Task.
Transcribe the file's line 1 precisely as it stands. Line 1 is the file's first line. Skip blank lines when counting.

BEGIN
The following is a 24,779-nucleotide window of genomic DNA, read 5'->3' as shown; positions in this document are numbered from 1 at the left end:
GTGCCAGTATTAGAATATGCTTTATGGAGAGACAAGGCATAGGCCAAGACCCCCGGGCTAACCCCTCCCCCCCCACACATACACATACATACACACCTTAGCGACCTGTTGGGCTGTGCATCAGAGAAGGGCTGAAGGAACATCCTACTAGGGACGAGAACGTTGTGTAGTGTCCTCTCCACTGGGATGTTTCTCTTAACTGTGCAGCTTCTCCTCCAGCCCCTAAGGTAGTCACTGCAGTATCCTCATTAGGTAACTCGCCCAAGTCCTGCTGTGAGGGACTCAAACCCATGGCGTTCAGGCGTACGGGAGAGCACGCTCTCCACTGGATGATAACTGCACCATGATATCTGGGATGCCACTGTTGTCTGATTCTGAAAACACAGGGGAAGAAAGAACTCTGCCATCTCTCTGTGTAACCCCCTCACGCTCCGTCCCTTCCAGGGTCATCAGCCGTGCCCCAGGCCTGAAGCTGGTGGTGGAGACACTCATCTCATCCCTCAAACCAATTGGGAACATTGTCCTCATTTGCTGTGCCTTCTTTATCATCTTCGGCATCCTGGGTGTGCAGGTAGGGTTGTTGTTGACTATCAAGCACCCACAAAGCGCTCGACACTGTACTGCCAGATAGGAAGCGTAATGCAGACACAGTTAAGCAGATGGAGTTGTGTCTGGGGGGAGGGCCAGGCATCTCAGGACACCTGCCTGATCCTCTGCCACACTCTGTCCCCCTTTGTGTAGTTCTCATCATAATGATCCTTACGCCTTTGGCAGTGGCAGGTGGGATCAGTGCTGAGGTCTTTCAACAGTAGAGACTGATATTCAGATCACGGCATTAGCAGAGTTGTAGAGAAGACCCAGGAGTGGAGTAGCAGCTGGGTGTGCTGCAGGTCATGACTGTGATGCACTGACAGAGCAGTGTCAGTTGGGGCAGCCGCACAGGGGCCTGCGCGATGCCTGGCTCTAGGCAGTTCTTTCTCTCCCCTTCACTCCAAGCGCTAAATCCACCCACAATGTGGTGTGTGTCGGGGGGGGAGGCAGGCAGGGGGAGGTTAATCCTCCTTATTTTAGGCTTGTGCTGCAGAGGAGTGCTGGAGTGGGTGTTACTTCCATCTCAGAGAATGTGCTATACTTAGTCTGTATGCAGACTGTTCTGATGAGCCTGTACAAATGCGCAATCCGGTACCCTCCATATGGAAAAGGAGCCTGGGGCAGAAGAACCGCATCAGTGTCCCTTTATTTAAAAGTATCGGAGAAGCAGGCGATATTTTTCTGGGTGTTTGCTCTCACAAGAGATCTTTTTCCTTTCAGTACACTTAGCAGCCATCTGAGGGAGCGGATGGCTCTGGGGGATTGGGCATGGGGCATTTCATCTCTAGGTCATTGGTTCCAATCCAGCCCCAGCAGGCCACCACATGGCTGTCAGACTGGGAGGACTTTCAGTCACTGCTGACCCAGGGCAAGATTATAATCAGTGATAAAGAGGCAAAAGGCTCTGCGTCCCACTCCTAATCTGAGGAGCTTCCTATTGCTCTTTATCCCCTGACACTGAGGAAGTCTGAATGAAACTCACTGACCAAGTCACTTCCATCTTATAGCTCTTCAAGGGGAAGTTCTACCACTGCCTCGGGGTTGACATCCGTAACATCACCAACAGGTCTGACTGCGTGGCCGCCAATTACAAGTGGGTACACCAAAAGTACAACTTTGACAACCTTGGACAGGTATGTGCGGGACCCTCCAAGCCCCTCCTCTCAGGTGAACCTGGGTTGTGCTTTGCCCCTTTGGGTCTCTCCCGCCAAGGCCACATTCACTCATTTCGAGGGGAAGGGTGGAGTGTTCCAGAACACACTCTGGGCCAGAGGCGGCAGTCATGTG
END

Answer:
The following is a 24,779-nucleotide window of genomic DNA, read 5'->3' as shown; positions in this document are numbered from 1 at the left end: